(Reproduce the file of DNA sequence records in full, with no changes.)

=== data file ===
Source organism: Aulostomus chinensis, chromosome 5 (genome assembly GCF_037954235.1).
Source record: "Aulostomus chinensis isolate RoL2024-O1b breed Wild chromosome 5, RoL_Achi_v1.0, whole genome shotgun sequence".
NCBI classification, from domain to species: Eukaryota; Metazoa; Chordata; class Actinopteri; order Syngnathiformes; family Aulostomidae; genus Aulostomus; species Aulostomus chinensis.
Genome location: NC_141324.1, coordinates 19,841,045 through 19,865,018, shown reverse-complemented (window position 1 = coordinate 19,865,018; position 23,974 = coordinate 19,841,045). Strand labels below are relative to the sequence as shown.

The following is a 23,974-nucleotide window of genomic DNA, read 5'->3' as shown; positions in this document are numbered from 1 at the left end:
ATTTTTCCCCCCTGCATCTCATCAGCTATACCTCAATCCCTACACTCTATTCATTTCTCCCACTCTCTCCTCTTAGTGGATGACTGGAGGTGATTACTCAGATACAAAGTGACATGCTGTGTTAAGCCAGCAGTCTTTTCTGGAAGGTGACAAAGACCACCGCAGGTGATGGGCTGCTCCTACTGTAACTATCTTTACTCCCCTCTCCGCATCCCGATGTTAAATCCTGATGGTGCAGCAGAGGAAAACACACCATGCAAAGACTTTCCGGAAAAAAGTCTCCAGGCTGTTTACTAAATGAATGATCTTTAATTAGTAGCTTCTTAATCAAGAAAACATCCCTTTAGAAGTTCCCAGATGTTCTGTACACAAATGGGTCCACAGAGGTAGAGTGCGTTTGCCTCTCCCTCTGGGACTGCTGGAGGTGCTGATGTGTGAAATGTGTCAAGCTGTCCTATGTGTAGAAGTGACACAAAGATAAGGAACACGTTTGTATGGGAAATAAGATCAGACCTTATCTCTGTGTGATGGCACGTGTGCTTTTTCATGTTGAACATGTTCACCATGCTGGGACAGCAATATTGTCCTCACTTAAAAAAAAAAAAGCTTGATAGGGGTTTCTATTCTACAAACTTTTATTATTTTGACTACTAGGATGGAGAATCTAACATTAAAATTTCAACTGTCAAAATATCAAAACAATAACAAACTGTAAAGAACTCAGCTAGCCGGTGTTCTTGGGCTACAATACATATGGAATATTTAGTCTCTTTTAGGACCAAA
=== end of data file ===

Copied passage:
Source organism: Aulostomus chinensis, chromosome 5 (genome assembly GCF_037954235.1).
Source record: "Aulostomus chinensis isolate RoL2024-O1b breed Wild chromosome 5, RoL_Achi_v1.0, whole genome shotgun sequence".
NCBI classification, from domain to species: Eukaryota; Metazoa; Chordata; class Actinopteri; order Syngnathiformes; family Aulostomidae; genus Aulostomus; species Aulostomus chinensis.
Genome location: NC_141324.1, coordinates 19,841,045 through 19,865,018, shown reverse-complemented (window position 1 = coordinate 19,865,018; position 23,974 = coordinate 19,841,045). Strand labels below are relative to the sequence as shown.

The following is a 23,974-nucleotide window of genomic DNA, read 5'->3' as shown; positions in this document are numbered from 1 at the left end:
ATTTTTCCCCCCTGCATCTCATCAGCTATACCTCAATCCCTACACTCTATTCATTTCTCCCACTCTCTCCTCTTAGTGGATGACTGGAGGTGATTACTCAGATACAAAGTGACATGCTGTGTTAAGCCAGCAGTCTTTTCTGGAAGGTGACAAAGACCACCGCAGGTGATGGGCTGCTCCTACTGTAACTATCTTTACTCCCCTCTCCGCATCCCGATGTTAAATCCTGATGGTGCAGCAGAGGAAAACACACCATGCAAAGACTTTCCGGAAAAAAGTCTCCAGGCTGTTTACTAAATGAATGATCTTTAATTAGTAGCTTCTTAATCAAGAAAACATCCCTTTAGAAGTTCCCAGATGTTCTGTACACAAATGGGTCCACAGAGGTAGAGTGCGTTTGCCTCTCCCTCTGGGACTGCTGGAGGTGCTGATGTGTGAAATGTGTCAAGCTGTCCTATGTGTAGAAGTGACACAAAGATAAGGAACACGTTTGTATGGGAAATAAGATCAGACCTTATCTCTGTGTGATGGCACGTGTGCTTTTTCATGTTGAACATGTTCACCATGCTGGGACAGCAATATTGTCCTCACTTAAAAAAAAAAAAGCTTGATAGGGGTTTCTATTCTACAAACTTTTATTATTTTGACTACTAGGATGGAGAATCTAACATTAAAATTTCAACTGTCAAAATATCAAAACAATAACAAACTGTAAAGAACTCAGCTAGCCGGTGTTCTTGGGCTACAATACATATGGAATATTTAGTCTCTTTTAGGACCAAA